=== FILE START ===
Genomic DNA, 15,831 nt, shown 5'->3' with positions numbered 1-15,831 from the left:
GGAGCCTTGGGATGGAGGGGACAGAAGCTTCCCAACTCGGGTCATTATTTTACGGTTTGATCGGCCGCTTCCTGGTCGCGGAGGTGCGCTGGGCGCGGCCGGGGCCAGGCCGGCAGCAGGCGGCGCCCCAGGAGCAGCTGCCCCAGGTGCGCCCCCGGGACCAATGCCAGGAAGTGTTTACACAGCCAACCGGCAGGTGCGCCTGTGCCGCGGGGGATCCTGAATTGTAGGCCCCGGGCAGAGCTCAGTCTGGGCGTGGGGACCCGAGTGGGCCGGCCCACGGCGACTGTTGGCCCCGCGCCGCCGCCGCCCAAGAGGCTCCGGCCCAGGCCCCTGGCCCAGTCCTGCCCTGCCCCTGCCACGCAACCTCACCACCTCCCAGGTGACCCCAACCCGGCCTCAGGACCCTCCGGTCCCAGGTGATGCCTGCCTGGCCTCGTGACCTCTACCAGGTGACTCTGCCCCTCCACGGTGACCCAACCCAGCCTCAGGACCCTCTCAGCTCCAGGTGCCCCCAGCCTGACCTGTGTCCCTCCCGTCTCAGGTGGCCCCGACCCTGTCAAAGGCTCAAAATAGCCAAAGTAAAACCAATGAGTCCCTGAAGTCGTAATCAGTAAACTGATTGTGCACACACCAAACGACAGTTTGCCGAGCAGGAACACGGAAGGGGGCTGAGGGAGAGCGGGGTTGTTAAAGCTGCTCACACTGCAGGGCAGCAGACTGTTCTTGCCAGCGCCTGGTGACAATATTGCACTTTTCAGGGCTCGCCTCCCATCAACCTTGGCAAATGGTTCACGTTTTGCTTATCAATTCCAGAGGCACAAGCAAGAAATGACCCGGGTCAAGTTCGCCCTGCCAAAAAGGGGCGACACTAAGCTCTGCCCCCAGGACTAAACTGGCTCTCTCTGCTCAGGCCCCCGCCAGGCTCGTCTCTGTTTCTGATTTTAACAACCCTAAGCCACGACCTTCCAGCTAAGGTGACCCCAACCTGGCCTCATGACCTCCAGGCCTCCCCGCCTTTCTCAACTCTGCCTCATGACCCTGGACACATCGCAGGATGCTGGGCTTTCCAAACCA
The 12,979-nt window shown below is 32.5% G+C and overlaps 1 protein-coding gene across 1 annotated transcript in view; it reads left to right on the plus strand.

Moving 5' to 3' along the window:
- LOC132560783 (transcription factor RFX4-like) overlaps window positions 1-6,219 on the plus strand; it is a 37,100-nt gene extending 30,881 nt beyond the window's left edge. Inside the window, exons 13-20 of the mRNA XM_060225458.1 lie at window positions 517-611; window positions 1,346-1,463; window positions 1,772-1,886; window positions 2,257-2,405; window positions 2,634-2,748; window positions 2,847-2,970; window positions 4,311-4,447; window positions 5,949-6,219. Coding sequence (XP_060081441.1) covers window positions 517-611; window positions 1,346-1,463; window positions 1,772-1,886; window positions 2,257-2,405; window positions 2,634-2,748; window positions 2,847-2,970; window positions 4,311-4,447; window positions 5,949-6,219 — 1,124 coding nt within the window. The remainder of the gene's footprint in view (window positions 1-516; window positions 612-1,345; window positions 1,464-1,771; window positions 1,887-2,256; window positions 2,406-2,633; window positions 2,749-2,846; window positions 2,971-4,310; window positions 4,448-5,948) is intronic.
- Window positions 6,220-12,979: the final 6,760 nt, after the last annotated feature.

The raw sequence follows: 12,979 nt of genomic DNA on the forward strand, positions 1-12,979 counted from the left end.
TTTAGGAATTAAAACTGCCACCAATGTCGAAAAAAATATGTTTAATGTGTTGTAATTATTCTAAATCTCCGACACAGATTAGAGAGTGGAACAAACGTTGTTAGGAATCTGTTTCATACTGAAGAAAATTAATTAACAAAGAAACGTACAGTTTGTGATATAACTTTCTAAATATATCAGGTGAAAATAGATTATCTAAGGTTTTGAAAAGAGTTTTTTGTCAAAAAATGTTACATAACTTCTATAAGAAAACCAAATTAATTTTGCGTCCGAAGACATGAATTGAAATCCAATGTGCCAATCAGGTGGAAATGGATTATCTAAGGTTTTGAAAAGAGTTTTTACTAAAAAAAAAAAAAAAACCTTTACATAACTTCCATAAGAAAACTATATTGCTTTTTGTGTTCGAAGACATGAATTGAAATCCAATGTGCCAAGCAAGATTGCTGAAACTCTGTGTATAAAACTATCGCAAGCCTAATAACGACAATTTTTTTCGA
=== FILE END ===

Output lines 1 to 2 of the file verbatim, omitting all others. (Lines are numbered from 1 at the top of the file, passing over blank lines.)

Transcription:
Genomic DNA, 15,831 nt, shown 5'->3' with positions numbered 1-15,831 from the left:
GGAGCCTTGGGATGGAGGGGACAGAAGCTTCCCAACTCGGGTCATTATTTTACGGTTTGATCGGCCGCTTCCTGGTCGCGGAGGTGCGCTGGGCGCGGCCGGGGCCAGGCCGGCAGCAGGCGGCGCCCCAGGAGCAGCTGCCCCAGGTGCGCCCCCGGGACCAATGCCAGGAAGTGTTTACACAGCCAACCGGCAGGTGCGCCTGTGCCGCGGGGGATCCTGAATTGTAGGCCCCGGGCAGAGCTCAGTCTGGGCGTGGGGACCCGAGTGGGCCGGCCCACGGCGACTGTTGGCCCCGCGCCGCCGCCGCCCAAGAGGCTCCGGCCCAGGCCCCTGGCCCAGTCCTGCCCTGCCCCTGCCACGCAACCTCACCACCTCCCAGGTGACCCCAACCCGGCCTCAGGACCCTCCGGTCCCAGGTGATGCCTGCCTGGCCTCGTGACCTCTACCAGGTGACTCTGCCCCTCCACGGTGACCCAACCCAGCCTCAGGACCCTCTCAGCTCCAGGTGCCCCCAGCCTGACCTGTGTCCCTCCCGTCTCAGGTGGCCCCGACCCTGTCAAAGGCTCAAAATAGCCAAAGTAAAACCAATGAGTCCCTGAAGTCGTAATCAGTAAACTGATTGTGCACACACCAAACGACAGTTTGCCGAGCAGGAACACGGAAGGGGGCTGAGGGAGAGCGGGGTTGTTAAAGCTGCTCACACTGCAGGGCAGCAGACTGTTCTTGCCAGCGCCTGGTGACAATATTGCACTTTTCAGGGCTCGCCTCCCATCAACCTTGGCAAATGGTTCACGTTTTGCTTATCAATTCCAGAGGCACAAGCAAGAAATGACCCGGGTCAAGTTCGCCCTGCCAAAAAGGGGCGACACTAAGCTCTGCCCCCAGGACTAAACTGGCTCTCTCTGCTCAGGCCCCCGCCAGGCTCGTCTCTGTTTCTGATTTTAACAACCCTAAGCCACGACCTTCCAGCTAAGGTGACCCCAACCTGGCCTCATGACCTCCAGGCCTCCCCGCCTTTCTCAACTCTGCCTCATGACCCTGGACACATCGCAGGATGCTGGGCTTTCCAAACCA